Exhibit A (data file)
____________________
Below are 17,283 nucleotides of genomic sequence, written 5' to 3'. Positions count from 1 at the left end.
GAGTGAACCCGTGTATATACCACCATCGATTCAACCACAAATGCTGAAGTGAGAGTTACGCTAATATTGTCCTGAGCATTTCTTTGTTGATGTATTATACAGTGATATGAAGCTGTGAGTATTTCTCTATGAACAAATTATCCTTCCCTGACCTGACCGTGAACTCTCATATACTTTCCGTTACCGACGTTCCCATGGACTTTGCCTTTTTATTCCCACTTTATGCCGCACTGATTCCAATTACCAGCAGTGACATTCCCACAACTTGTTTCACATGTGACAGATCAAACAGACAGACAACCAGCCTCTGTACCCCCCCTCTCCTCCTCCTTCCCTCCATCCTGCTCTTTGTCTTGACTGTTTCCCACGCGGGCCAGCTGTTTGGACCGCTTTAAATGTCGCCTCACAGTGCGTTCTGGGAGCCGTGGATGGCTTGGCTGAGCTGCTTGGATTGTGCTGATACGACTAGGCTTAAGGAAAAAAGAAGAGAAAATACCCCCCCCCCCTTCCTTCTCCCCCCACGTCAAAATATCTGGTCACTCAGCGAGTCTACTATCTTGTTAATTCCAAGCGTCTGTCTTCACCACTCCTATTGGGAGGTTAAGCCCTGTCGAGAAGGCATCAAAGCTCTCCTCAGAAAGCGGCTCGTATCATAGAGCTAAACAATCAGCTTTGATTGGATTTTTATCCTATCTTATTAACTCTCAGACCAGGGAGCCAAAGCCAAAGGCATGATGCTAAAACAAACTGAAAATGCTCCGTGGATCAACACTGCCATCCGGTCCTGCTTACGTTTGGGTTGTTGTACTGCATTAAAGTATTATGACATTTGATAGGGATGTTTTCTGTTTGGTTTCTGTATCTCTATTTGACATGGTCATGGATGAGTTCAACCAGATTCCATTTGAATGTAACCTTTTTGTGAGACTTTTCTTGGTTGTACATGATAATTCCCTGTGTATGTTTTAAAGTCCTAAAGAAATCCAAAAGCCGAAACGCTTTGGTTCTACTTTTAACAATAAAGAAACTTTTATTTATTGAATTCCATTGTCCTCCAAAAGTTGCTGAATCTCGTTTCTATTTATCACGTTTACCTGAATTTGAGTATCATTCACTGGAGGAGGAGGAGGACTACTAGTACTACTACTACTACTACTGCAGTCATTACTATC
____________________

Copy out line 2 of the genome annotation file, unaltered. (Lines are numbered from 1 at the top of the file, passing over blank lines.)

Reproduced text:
GAGTGAACCCGTGTATATACCACCATCGATTCAACCACAAATGCTGAAGTGAGAGTTACGCTAATATTGTCCTGAGCATTTCTTTGTTGATGTATTATACAGTGATATGAAGCTGTGAGTATTTCTCTATGAACAAATTATCCTTCCCTGACCTGACCGTGAACTCTCATATACTTTCCGTTACCGACGTTCCCATGGACTTTGCCTTTTTATTCCCACTTTATGCCGCACTGATTCCAATTACCAGCAGTGACATTCCCACAACTTGTTTCACATGTGACAGATCAAACAGACAGACAACCAGCCTCTGTACCCCCCCTCTCCTCCTCCTTCCCTCCATCCTGCTCTTTGTCTTGACTGTTTCCCACGCGGGCCAGCTGTTTGGACCGCTTTAAATGTCGCCTCACAGTGCGTTCTGGGAGCCGTGGATGGCTTGGCTGAGCTGCTTGGATTGTGCTGATACGACTAGGCTTAAGGAAAAAAGAAGAGAAAATACCCCCCCCCCCTTCCTTCTCCCCCCACGTCAAAATATCTGGTCACTCAGCGAGTCTACTATCTTGTTAATTCCAAGCGTCTGTCTTCACCACTCCTATTGGGAGGTTAAGCCCTGTCGAGAAGGCATCAAAGCTCTCCTCAGAAAGCGGCTCGTATCATAGAGCTAAACAATCAGCTTTGATTGGATTTTTATCCTATCTTATTAACTCTCAGACCAGGGAGCCAAAGCCAAAGGCATGATGCTAAAACAAACTGAAAATGCTCCGTGGATCAACACTGCCATCCGGTCCTGCTTACGTTTGGGTTGTTGTACTGCATTAAAGTATTATGACATTTGATAGGGATGTTTTCTGTTTGGTTTCTGTATCTCTATTTGACATGGTCATGGATGAGTTCAACCAGATTCCATTTGAATGTAACCTTTTTGTGAGACTTTTCTTGGTTGTACATGATAATTCCCTGTGTATGTTTTAAAGTCCTAAAGAAATCCAAAAGCCGAAACGCTTTGGTTCTACTTTTAACAATAAAGAAACTTTTATTTATTGAATTCCATTGTCCTCCAAAAGTTGCTGAATCTCGTTTCTATTTATCACGTTTACCTGAATTTGAGTATCATTCACTGGAGGAGGAGGAGGACTACTAGTACTACTACTACTACTACTGCAGTCATTACTATC